Limiting breast cancer screening to women at higher levels of risk for the disease — and not offering it to women at lower levels — could improve cost-effectiveness, reduce overdiagnosis, and maintain the benefits of screening, conclude researchers from the United Kingdom.
The results are published online July 5 in JAMA Oncology.
“The age-based or ‘one-size-fits-all’ breast screening approach does not take into account the individual variation in risk,” write the authors of the new study, led by Nora Pashayan, MD, PhD, from the University College London, United Kingdom.
The researchers simulated three hypothetical cohorts of 50-year-old women who were free of breast cancer at enrollment and then followed up for 35 years. Each cohort had 360,000-plus women.
The first cohort received no screening. The second cohort was offered breast screening mammography at age 50 years and every 3 years thereafter until age 69 years (ie, the current standard in the United Kingdom).
In the third cohort, risk estimation with genomic testing was simulated. The women were then offered screening per the current standard in the United Kingdom — but only if their risk scores were above a threshold risk (which varied in the study).
The researchers report that, in general, as the risk threshold for screening was lowered, the incremental cost of the program increased linearly compared with no screening. In other words, the more women who are screened, the higher the cost of the screening. Furthermore, no additional QALYs were gained below the 35th percentile risk threshold. Thus, after screening the top 65th percentile, there was no gain in QALYs to be had among the remaining, lower risk women.
The team also uncovered a number of sweet spots where limiting the number of women who are screened resulted in a variety of acceptable outcomes.
For example, in the risk-stratified cohort, the screening threshold at the 70th percentile (which would exclude the 30th percentile and lower from screening) had the highest net monetary benefit, at a willingness to pay of £20,000 (US $26,800) per QALY gained, with a 72% probability of being cost-effective.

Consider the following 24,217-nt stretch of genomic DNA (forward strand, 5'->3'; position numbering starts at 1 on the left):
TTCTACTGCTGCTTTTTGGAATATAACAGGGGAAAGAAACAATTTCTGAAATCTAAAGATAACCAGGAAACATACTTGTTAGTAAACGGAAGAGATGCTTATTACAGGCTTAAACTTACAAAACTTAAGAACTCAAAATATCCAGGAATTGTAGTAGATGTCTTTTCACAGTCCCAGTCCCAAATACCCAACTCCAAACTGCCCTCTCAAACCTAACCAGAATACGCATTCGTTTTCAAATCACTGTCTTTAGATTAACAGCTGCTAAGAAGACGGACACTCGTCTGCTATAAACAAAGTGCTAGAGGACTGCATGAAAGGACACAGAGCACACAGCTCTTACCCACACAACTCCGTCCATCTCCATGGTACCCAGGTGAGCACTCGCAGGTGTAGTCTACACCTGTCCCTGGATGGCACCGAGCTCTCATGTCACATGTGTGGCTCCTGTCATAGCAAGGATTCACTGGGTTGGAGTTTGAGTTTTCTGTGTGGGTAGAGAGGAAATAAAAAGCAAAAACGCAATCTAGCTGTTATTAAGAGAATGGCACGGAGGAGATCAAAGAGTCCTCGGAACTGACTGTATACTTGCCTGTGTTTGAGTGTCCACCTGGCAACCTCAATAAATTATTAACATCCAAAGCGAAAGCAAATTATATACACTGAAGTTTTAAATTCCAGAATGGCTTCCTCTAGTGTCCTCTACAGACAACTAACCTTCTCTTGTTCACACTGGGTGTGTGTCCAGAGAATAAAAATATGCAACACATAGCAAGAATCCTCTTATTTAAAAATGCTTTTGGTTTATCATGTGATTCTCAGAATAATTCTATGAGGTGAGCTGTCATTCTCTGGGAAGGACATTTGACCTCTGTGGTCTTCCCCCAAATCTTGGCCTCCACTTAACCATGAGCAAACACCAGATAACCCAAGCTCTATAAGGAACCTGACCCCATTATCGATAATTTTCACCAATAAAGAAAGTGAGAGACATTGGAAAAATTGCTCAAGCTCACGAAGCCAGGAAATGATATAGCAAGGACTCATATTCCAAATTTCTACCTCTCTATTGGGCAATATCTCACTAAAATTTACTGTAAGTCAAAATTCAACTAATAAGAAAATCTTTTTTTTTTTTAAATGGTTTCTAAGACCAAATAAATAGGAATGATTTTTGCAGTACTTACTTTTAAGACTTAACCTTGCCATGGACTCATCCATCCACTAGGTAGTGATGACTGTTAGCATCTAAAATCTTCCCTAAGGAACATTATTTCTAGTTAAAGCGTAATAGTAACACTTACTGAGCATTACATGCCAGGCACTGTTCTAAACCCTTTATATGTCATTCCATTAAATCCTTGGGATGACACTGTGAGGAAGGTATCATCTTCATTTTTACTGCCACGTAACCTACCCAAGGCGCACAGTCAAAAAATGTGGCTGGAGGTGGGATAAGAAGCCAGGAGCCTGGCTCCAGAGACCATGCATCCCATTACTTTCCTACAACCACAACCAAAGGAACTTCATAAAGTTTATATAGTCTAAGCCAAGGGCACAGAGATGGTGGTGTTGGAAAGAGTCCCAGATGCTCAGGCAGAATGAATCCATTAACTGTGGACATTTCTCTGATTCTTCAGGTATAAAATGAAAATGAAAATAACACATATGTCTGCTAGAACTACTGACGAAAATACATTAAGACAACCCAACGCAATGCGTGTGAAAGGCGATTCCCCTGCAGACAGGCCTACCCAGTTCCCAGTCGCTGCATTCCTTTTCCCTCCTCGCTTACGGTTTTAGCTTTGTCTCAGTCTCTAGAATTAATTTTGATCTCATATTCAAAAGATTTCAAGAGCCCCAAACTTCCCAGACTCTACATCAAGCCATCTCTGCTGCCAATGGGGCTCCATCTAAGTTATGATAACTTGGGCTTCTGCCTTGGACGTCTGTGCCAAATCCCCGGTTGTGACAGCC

They also report that, compared with age-based screening (ie, the current UK standard), risk-stratified screening at the 70th percentile risk threshold or less would cost £537,985 (US $720,900) less over the study period and have 71.4% fewer overdiagnoses but would avert 9.6% fewer breast cancer deaths.
As a comparison, risk-stratified screening at the 32nd percentile risk threshold or less would cost £20,066 (US $26,888) less, have 26.7% fewer overdiagnoses, and avert 2.9% fewer breast cancer deaths.
In other words, there is still a bit of a price to be paid — fewer breast cancer deaths prevented — for the cost savings and the reduction of the harm of overdiagnosis at various threshold cutoff points.
Genomic Testing a Stumbling Block?
Writing in the accompanying editorial, Megan Roberts, PhD, from the National Cancer Institute, Bethesda, Maryland, comments that the study provides evidence for “a promising approach to precision screening in breast cancer.”
“Multilevel barriers hinder genomic testing adoption and uptake,” she writes.